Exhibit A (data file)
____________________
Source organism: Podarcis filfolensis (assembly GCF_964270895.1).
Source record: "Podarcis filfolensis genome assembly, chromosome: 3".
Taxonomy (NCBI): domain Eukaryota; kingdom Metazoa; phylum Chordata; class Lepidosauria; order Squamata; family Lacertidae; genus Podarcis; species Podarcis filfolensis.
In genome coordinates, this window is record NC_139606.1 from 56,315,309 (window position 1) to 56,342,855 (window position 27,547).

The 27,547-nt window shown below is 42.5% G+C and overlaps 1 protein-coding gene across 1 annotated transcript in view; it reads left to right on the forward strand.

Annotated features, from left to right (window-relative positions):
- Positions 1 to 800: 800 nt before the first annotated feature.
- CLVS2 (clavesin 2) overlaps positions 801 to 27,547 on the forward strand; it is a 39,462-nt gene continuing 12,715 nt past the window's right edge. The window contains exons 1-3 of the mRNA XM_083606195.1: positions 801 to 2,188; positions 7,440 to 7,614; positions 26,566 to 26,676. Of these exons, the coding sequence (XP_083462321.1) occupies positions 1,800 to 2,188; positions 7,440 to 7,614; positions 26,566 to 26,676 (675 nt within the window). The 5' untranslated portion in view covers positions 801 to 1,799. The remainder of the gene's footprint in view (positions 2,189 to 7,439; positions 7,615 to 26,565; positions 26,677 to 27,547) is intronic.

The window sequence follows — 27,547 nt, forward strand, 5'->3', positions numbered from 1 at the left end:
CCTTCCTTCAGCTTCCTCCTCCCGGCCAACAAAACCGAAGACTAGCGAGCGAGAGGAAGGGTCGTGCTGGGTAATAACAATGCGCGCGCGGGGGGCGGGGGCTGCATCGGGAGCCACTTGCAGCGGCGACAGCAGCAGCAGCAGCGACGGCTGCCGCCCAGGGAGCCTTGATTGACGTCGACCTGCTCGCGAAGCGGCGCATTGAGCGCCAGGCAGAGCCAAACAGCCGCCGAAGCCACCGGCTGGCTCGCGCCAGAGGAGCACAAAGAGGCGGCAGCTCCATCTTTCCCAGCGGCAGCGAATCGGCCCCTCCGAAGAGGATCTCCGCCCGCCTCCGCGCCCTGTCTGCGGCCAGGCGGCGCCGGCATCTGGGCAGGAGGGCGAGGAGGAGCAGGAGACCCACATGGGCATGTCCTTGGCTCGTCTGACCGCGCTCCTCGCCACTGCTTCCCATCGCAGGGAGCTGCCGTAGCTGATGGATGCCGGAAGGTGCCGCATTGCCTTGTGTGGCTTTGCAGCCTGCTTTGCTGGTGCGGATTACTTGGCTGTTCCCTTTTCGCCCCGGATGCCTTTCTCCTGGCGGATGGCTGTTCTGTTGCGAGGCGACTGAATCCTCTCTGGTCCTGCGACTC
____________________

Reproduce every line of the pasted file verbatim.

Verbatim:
Source organism: Podarcis filfolensis (assembly GCF_964270895.1).
Source record: "Podarcis filfolensis genome assembly, chromosome: 3".
Taxonomy (NCBI): domain Eukaryota; kingdom Metazoa; phylum Chordata; class Lepidosauria; order Squamata; family Lacertidae; genus Podarcis; species Podarcis filfolensis.
In genome coordinates, this window is record NC_139606.1 from 56,315,309 (window position 1) to 56,342,855 (window position 27,547).

The 27,547-nt window shown below is 42.5% G+C and overlaps 1 protein-coding gene across 1 annotated transcript in view; it reads left to right on the forward strand.

Annotated features, from left to right (window-relative positions):
- Positions 1 to 800: 800 nt before the first annotated feature.
- CLVS2 (clavesin 2) overlaps positions 801 to 27,547 on the forward strand; it is a 39,462-nt gene continuing 12,715 nt past the window's right edge. The window contains exons 1-3 of the mRNA XM_083606195.1: positions 801 to 2,188; positions 7,440 to 7,614; positions 26,566 to 26,676. Of these exons, the coding sequence (XP_083462321.1) occupies positions 1,800 to 2,188; positions 7,440 to 7,614; positions 26,566 to 26,676 (675 nt within the window). The 5' untranslated portion in view covers positions 801 to 1,799. The remainder of the gene's footprint in view (positions 2,189 to 7,439; positions 7,615 to 26,565; positions 26,677 to 27,547) is intronic.

The window sequence follows — 27,547 nt, forward strand, 5'->3', positions numbered from 1 at the left end:
CCTTCCTTCAGCTTCCTCCTCCCGGCCAACAAAACCGAAGACTAGCGAGCGAGAGGAAGGGTCGTGCTGGGTAATAACAATGCGCGCGCGGGGGGCGGGGGCTGCATCGGGAGCCACTTGCAGCGGCGACAGCAGCAGCAGCAGCGACGGCTGCCGCCCAGGGAGCCTTGATTGACGTCGACCTGCTCGCGAAGCGGCGCATTGAGCGCCAGGCAGAGCCAAACAGCCGCCGAAGCCACCGGCTGGCTCGCGCCAGAGGAGCACAAAGAGGCGGCAGCTCCATCTTTCCCAGCGGCAGCGAATCGGCCCCTCCGAAGAGGATCTCCGCCCGCCTCCGCGCCCTGTCTGCGGCCAGGCGGCGCCGGCATCTGGGCAGGAGGGCGAGGAGGAGCAGGAGACCCACATGGGCATGTCCTTGGCTCGTCTGACCGCGCTCCTCGCCACTGCTTCCCATCGCAGGGAGCTGCCGTAGCTGATGGATGCCGGAAGGTGCCGCATTGCCTTGTGTGGCTTTGCAGCCTGCTTTGCTGGTGCGGATTACTTGGCTGTTCCCTTTTCGCCCCGGATGCCTTTCTCCTGGCGGATGGCTGTTCTGTTGCGAGGCGACTGAATCCTCTCTGGTCCTGCGACTC